Nov 18 A Psalm of Praise, Worship, and Thanksgiving

November 18, 2018—The Season of Praise, Worship, and Thanksgiving! Lesson Tittle: A Psalm of Praise, Worship, and Thanksgiving

Scripture: Psalm 100:4-5

A quick glance at the calendar reminds us that we are only a few days away from Thanksgiving Day. “Thanksgiving Day is currently celebrated on the fourth Thursday in November by federal legislation in 1941, has been an annual tradition in the United States by presidential proclamation since 1863, and by state legisla- tion since the founding fathers of the United States” (Wikipedia).

The early pilgrims arrived at Plymouth Rock in December 1620, following an extremely difficult winter that saw the deaths of 46 of the original 102 who sailed on the Mayflower. With the help of the Native Americans, the pilgrims were taught how to plant corn, hunt, and fish. The following autumn (1621), with a bountiful and blessed harvest, the surviving pilgrims and 91 Native Americans celebrated together. It was a time of celebra- tion and thanksgiving.

Today, we continue our study of Psalm 100. Last week we learned that this great Psalm is a testimony of thanksgiving, gratitude, and praise. As a Psalm (song), it was sung at the entry into the temple as a call to wor- ship Him with thanksgiving and praise. With a joyful shout and a gladness of heart, the worshippers of God were instructed to express their worship.

(v4) “Enter into His gates with thanksgiving, and into His courts with praise.”

These are words of instruction, but as Arthur Weiser explains, they are also the opening words of the second part of Psalm 100 and sung by the choir of priests, before the festival congregation passed through the gates of the Temple and entered its forecourts. As in the part of the Psalm, they begin with a call to enter the sanctuary with songs of praise in order to testify and praise His name.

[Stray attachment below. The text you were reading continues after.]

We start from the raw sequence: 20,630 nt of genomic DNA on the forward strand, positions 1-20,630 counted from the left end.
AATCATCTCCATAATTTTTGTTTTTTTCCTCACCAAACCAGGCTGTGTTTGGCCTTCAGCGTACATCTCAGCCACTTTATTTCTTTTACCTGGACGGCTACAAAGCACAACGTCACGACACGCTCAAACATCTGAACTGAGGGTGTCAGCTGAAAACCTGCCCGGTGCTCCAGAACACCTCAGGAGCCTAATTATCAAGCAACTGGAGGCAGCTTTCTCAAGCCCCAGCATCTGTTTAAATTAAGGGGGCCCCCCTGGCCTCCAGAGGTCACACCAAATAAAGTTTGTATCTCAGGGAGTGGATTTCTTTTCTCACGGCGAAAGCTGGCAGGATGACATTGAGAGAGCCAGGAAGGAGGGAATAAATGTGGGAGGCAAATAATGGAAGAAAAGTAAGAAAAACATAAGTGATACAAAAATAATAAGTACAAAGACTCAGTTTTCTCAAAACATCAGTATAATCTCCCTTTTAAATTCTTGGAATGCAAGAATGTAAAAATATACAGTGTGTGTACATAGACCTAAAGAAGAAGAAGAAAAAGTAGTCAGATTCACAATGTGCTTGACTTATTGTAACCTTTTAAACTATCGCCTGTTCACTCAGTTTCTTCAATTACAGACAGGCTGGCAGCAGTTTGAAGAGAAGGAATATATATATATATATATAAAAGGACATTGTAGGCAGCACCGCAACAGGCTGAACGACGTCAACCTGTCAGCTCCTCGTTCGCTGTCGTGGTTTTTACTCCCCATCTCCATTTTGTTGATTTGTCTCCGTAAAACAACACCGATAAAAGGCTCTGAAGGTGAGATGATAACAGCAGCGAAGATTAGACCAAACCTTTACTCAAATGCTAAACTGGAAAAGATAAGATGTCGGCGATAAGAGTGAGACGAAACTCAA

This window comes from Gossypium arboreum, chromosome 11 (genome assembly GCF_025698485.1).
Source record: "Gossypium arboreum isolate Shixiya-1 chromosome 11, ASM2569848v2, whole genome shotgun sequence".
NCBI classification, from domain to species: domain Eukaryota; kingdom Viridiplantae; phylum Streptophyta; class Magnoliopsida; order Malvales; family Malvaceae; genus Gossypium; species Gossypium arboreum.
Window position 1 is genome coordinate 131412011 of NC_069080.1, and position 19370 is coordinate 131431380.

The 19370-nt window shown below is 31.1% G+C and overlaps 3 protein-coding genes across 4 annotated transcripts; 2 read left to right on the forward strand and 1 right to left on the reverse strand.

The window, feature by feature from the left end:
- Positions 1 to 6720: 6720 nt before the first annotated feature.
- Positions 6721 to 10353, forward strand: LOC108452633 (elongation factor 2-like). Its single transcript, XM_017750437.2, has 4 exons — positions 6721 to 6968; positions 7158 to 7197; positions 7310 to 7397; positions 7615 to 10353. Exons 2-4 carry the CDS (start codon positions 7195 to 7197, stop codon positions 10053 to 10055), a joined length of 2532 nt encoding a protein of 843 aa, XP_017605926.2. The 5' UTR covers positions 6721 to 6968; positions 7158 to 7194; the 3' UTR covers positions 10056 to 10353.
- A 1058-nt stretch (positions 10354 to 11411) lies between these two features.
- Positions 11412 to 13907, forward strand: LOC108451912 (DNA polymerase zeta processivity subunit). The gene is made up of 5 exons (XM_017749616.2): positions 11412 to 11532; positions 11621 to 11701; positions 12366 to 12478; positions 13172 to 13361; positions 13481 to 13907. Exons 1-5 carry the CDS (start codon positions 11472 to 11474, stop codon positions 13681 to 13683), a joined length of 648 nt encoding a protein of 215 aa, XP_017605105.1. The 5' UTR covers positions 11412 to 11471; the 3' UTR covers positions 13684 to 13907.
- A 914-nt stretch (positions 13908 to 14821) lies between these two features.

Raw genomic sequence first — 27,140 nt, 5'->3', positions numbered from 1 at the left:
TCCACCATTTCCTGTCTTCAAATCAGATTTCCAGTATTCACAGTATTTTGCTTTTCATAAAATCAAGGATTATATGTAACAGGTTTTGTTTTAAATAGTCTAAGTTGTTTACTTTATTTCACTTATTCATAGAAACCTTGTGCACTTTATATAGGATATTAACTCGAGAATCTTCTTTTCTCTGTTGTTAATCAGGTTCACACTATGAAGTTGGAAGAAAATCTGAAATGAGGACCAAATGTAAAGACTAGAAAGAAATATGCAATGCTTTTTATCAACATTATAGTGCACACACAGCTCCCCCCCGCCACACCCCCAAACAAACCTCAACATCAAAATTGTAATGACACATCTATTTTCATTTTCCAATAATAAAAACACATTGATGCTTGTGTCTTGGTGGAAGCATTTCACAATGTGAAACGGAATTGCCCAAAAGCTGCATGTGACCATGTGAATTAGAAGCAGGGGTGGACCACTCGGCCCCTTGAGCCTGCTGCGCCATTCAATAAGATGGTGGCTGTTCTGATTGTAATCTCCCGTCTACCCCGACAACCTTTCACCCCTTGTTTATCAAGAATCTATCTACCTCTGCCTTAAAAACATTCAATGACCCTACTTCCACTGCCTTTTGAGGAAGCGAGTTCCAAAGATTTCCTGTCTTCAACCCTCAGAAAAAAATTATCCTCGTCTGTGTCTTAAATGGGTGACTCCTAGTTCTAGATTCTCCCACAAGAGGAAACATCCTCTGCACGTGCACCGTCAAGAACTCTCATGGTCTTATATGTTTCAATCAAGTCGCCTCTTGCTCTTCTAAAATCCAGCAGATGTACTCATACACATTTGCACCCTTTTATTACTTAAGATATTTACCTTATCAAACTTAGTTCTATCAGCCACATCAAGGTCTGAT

Question: What do we do as we enter our place of worship?

I remember a few years ago, as we entered the sanctuary, on a Wednesday evening for mid-week Bible study, Robin was seated at the altar offering the sacrifice of praise and thanksgiving. As worshippers entered, many just made their way to the front to join in a spontaneous time of praise. It was indeed a special time of wor- ship. We had truly entered “into His gates with thanksgiving and into His courts with praise.”

Explain what it means to be a participant in worship.

Explain what it means to be a spectator to worship.

Prayerfully answer this question: Are you a participant in worship or a spectator to worship?

In August of 2013, Dr. Kevin Hamm spoke on worship and praise. He emphasized two words, “shout” and “sing.” He spoke from the prophet Isaiah: “Return to Me, for I have redeemed you. Sing, O heavens, for the Lord has done it! Shout, you lower parts of the earth…” (Isaiah 44:22b-23a). Dr. Hamm reminded us all of how wonderful it is to be redeemed (saved); and therefore, our worship should never be dead. It should be alive with energy and purpose. We were challenged that real, true followers of Jesus should be singing and shouting because of all peoples of all lands, we have something to sing and shout about.

(v4b) “Be thankful to Him, and bless His name.”

“Be thankful” is meant to be an expression of a genuine heart, but it also is an expression of a genuine heart that finds expression in public praise. The result of a thankful heart is to “bless His name.”

“Bless His name” is the expression of that personal feeling towards God which only His own redeemed people can cherish” (Spence and Exell).

Question: Do you find blessing in “Bless His name,” as you verbally declare your praise to Him with thanks- giving and bless His name? Explain.

Question: What does it mean to you to bless His name?

Question: How do you personally bless His name?

(v5) “For the Lord is good; His mercy is everlasting, and His truth endures to all generations.”

“The knowledge of God’s grace and faithfulness is the true source from which the joy and the enthusiasm of the Psalm spring. The joy expressed in the Psalm is joy simultaneously derived from God and joy in God. It emanates (originates) from Him and returns to Him” (Weiser). We return it to Him through our worship.

(v5b) “And His truth endures to all generations.”

The Psalm closes with a focus on His everlasting truth. He, like no other, is completely, totally trustworthy. He, alone, is truth as truth can only be. He is faithful. His faithfulness is measured only by His truth. He is truth and forever shall be.

Question: What does Thanksgiving Day really mean to you?

Question: How do you express your “thanks” “giving” to Him?

Question: What is the difference between a believer’s Thanksgiving Day and a nonbeliever’s Thanksgiving Day?

Question: If unknown to you Jesus was part of your Thanksgiving Day activities, would He know that you are His follower by the way you express your thanks and enjoy the day?

Question: How is our giving a reflection of our thanks?